The final day of the seminar is for sightseeing. Halifax is a beautiful port city, and July-August is temperate with generally fair weather. For more information on Halifax, visit Destination Halifax. The deadline for submitting abstracts (of approximately 750 words) is 1 March 2018. We will try to have the program available by May 1 2018. Information on accommodations and travel will be available at that time.
Contact: Tom Vinci.

July 16-18, 2018
John Locke Workshop
Mansfield College
Oxford University
Oxford, UK
Speakers: Lisa Downing (Ohio State) and Edwin McCann (Southern California)
The aim of the first official workshop of the John Locke Society is to foster interactions among Locke scholars from different disciplines and encourage the development of new scholarship on Locke’s works. Abstracts (of no more than 750 words) on any topic pertaining to Locke are due by November 15, 2017 and can be sent to Antonia LoLordo. Final papers should be no longer than 5000 words. The full program will be made available in January 2018. Further information regarding the workshop, accommodation options, and other practical matters will be available at that time.
Contact: Jessica Gordon-Roth.

July 23-27, 2018
International Hume Society Conference
Budapest, Hungary
Themes: Hume on the Continent (Reception and Influence), Hume Historian and Economist, Hume's "Projects" (Aims and Motivations)
    Papers should be no more than thirty minutes reading length (4000 words) and should be submitted with an Abstract (200 words). All self-references should be deleted for anonymous review. Papers and Abstracts must be submitted in English. Papers should not have been published by the date of the conference. Authors may submit their papers as either MS Word documents or in rich text format (RTF). Submissions should be sent to Hume Society Young Scholar Awards are given to qualifying graduate students whose papers are accepted through the normal anonymous review process. Deadline for paper submissions: Nov. 1, 2017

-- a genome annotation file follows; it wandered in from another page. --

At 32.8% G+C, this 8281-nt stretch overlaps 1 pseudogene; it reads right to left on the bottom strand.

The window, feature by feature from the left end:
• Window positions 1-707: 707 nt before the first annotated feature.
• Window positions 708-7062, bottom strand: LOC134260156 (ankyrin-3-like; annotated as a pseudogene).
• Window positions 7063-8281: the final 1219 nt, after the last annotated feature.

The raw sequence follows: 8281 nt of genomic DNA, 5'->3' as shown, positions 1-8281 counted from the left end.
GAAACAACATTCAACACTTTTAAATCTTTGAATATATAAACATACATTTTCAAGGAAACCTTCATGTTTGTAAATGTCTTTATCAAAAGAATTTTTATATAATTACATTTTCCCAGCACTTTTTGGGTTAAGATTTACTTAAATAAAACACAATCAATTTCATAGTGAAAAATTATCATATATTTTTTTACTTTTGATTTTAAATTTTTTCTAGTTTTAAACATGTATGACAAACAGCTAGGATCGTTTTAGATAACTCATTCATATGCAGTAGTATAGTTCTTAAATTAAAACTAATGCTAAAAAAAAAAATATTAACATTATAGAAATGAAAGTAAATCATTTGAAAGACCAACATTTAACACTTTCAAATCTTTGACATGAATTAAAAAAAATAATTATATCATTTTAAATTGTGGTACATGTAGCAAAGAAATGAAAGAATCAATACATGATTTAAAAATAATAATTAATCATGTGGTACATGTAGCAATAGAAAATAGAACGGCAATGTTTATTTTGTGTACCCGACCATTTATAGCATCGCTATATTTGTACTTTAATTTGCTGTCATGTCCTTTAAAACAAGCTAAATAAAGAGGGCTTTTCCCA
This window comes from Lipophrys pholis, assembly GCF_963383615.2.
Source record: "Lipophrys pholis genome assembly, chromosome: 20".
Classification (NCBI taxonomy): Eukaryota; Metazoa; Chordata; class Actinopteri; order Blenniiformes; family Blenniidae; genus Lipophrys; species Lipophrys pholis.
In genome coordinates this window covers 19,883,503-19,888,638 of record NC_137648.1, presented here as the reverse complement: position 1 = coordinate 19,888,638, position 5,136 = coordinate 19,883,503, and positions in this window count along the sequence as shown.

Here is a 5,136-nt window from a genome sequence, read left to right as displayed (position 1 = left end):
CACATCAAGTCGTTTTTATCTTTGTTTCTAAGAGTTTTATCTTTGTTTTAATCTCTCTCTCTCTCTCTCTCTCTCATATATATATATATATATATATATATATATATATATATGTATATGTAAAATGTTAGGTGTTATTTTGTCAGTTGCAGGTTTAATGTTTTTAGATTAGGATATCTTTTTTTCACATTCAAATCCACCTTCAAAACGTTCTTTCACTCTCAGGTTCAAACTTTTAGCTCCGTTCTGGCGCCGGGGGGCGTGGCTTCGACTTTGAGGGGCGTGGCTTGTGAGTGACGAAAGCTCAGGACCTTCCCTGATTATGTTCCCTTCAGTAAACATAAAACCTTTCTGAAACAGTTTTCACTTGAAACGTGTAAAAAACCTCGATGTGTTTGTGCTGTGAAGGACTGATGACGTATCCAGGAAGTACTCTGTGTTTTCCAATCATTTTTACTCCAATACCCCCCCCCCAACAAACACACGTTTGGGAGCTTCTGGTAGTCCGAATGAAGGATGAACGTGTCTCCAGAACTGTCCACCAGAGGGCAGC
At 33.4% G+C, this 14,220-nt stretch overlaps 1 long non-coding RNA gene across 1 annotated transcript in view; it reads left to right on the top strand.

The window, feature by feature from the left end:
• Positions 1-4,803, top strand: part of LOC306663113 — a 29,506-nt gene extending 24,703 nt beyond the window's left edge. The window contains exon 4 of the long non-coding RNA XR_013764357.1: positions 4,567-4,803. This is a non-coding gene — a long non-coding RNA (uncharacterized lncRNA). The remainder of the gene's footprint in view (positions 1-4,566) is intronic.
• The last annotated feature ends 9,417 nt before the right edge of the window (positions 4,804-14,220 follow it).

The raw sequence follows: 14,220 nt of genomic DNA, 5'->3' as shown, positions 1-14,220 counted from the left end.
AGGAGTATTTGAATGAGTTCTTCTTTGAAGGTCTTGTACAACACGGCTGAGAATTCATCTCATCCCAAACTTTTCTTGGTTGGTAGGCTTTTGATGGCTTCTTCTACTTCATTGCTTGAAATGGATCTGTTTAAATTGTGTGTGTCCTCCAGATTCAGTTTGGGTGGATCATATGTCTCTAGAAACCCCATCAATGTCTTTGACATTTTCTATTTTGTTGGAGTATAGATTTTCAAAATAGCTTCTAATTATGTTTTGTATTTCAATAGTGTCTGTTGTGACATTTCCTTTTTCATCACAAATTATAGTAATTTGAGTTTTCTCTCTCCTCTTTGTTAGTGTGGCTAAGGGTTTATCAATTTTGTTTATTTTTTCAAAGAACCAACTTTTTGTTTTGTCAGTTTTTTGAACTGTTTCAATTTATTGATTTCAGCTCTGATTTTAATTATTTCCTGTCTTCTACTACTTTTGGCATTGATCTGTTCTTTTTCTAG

August 22-25, 2018
European Consortium for Political Research (ECPR) General Conference
University of Hamburg
Hamburg, Germany
The proposal for a section on “Kant on Political Change: Global Challenges” submitted by the Kantian Political Thought Standing Group (convenors: Howard Williams and Sorin Baiasu) was accepted and the section was provisionally allocated 8 panels. We invite paper and panel proposals on the theme of the Section and on the various topics suggested for the Panels. The deadline for the submission of paper and panel proposals is 15 February 2018. Paper proposals (title, a 500-word abstract and 3-8 keywords) can be submitted here. Panel proposals (title, 3-8 keywords, 500-word abstract and 4-5 paper proposals) can be submitted here. Please note: To submit a paper or panel proposal, you need to be a member of the ECPR. Joining is free and easy: complete the online form here and click "Submit." Also: once a member, please join the Kantian Standing Group: again, it is free and easy: after you login, click on MyECPR (top right) and select 'My Groups'; click on the 'Renew Membership' button corresponding to the Kantian Standing Group.